Aircraft 01 was the first pre-series production Yak-130, flown in 2004. It was displayed at MAKS 2015 with an export configuration including wingtip-mounted Talisman-NT electronic countermeasures pods, a ventral gun pod, bombs and rockets.
Belarus is using its Yak-130s for light attack duties, as well as lead-in fighter training. The type can carry up to 3,000kg of weapons including R-73 air-to-air missiles, air-to-surface missiles, guided and free fall bombs, rockets, gun pods and fuel tanks six underwing pylons, two wingtip rails and a centreline under-fuselage fitting.
The Belarussian Yak-130 passed a milestone on February 4 this year when it launched R-73 air-to-air missiles for the first time.
The Byelorussian Air and Air Defence Force was the second export customer to receive the Yak-130 advanced jet trainer. The first four aircraft were handed over in April 2015. A further four are expected to be delivered in the second half of this year.
Following the joint partnership with Aermacchi in the 1990s, the Yak-130's cockpit changed to include liquid crystal displays. The aircraft is equipped with KSU-130 quadruple digital fly-by-wire flight control system.
The Yak-130's digital fly-by-wire cockpit is designed to prepare student pilots for frontline types.
Still in its yellow zinc-chromate primer, the second JL-10, sporting the CFTE serial 435, Is the second and final development airframe for the PLAAF version. The first serial JL-10 will reportedly be handed over soon.
Pilots have excellent all-around visibility from the cockpit. The latest iteration of the improved cockpit, with three large colour multifunction displays replacing the previous two, is also visible.
Raytheon and Leonardo-Finmeccanica's solution to T-X is the T-100, a US-assembled version of the Alenia Aermacchi M-346. Modifications for T-X would include the addition of a refuelling receptacle, a relocated dorsal airbrake and an enlarged cockpit.
Two T-346A Masters from 212° Gruppo based at Lecce Air Base. The unit’s parent wing, 610 Stormo, currently has five aircraft assigned.
The Lockheed Martin T-50A during its first flight on June 20, 2016. The aircraft is the company's proposal for the T-X programme.
Two of the 49 T-50s that serve the Republic of Korea Air Force in the training role. The RoKAF also has nine T-50Bs and 22 TA-50s, while the FA-50 fighter is re-equipping two squadrons.
The fighter-like appearance of the T-50 Golden Eagle reflects the type's capabilities in downloading advanced flying training for frontline types.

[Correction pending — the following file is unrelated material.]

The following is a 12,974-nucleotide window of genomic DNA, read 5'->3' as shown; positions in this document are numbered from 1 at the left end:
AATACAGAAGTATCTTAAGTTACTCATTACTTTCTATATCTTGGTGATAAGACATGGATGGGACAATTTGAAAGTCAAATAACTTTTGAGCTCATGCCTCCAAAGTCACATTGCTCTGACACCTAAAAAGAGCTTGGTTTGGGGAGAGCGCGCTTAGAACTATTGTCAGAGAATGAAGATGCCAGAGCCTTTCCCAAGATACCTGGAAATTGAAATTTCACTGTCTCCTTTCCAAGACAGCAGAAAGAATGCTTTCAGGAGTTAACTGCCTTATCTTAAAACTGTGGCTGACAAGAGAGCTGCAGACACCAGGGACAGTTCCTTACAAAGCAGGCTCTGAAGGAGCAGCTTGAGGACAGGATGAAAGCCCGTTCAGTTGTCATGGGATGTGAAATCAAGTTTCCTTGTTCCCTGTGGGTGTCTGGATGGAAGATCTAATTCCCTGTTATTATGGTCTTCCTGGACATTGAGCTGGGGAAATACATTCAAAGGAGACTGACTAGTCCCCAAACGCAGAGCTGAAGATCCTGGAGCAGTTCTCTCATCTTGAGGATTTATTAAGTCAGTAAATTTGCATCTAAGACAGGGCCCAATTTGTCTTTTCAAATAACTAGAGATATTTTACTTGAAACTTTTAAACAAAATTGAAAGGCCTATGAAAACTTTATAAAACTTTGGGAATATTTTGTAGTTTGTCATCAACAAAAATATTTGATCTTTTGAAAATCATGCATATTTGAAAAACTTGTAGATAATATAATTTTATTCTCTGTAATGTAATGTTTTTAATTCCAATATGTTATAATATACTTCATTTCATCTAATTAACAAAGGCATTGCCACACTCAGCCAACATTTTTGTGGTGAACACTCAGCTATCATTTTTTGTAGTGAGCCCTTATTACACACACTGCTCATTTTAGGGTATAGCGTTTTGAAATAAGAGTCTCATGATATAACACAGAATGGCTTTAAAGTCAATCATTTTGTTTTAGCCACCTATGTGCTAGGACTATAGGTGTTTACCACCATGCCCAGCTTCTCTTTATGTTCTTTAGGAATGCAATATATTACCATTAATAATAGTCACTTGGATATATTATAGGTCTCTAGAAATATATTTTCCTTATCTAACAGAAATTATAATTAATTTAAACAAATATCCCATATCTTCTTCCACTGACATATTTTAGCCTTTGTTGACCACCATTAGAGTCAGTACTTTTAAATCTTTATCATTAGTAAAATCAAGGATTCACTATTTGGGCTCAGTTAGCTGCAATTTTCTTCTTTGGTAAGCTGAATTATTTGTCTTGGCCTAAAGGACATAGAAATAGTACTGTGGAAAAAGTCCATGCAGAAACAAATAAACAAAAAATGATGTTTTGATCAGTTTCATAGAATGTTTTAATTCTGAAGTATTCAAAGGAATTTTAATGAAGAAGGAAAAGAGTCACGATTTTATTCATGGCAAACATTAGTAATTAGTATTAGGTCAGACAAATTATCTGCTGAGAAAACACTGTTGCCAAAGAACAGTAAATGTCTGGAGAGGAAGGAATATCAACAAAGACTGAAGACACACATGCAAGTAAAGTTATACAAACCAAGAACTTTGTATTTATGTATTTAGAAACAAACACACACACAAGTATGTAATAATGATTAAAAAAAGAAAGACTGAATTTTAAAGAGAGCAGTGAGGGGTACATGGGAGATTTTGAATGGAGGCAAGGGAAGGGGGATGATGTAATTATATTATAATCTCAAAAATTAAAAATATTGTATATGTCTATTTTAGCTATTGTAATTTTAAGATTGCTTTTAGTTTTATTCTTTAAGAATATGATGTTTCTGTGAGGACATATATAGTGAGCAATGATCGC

A prototype of the T-50A, which is an upgrade of the T-50 Golden Eagle trainer, is being proposed for T-X by Lockheed Martin and Korea Aerospace Industries.
The prototype T-50A was rolled out at Sacheon in December 2015. It is being tested in Korea currently; it is planned that test work will shift to the US in 2017.
Some of the 22 TA-50s that equip the 115th Training Squadron taxiing at their home station Yecheon Air Base. This lead-in fighter training variant has an advanced pulse Doppler multimode fire control radar and the ability to carry weapons.
RoKAF T-50s have two 127 x 127 mm (5 x 5in) colour multi-function displays, a BAE Systems head-up display. Rockwell Collins VIR-130A VOR/ILS, Honeywell H-764G embedded GPS ring laser gyro inertial navigation system, Bendix tactical air navigation system; a Honeywell HG-9550 radar altimeter, Raytheon AEC-232 UHF/VHF radio and a BAE Systems APX-118 IFF transponder.
As of November 2015 only six out of 12 limited series production (LSP) HJT-136s had been built by Hindustan Aeronautics Limited, the first being S3851 which leads this formation.
The second HJT-36. S3474, made its first flight in 2004. This aircraft suffered a belly landing in February 2009, one of several incidents that slowed the type's development and testing progress.
The T-X project is seeking to find a replacement for the more than 400 T-38s in the US Air Force inventory, a type that has been in service since the 1950s.
Civilian crew chiefs with the 394th Combat Training Squadron perform final pre-flight checks on a T-38 Talon prior to launch at Whiteman Air Force Base.
The Commander of the Frecce Tricolori tested the M-345 demonstrator in July 2014, at Venegono. The aircraft wore a possible livery for the Italian national aerobatic team.
The M-345 demonstrator with the new livery of the Frecce Tricolori, taken in flight.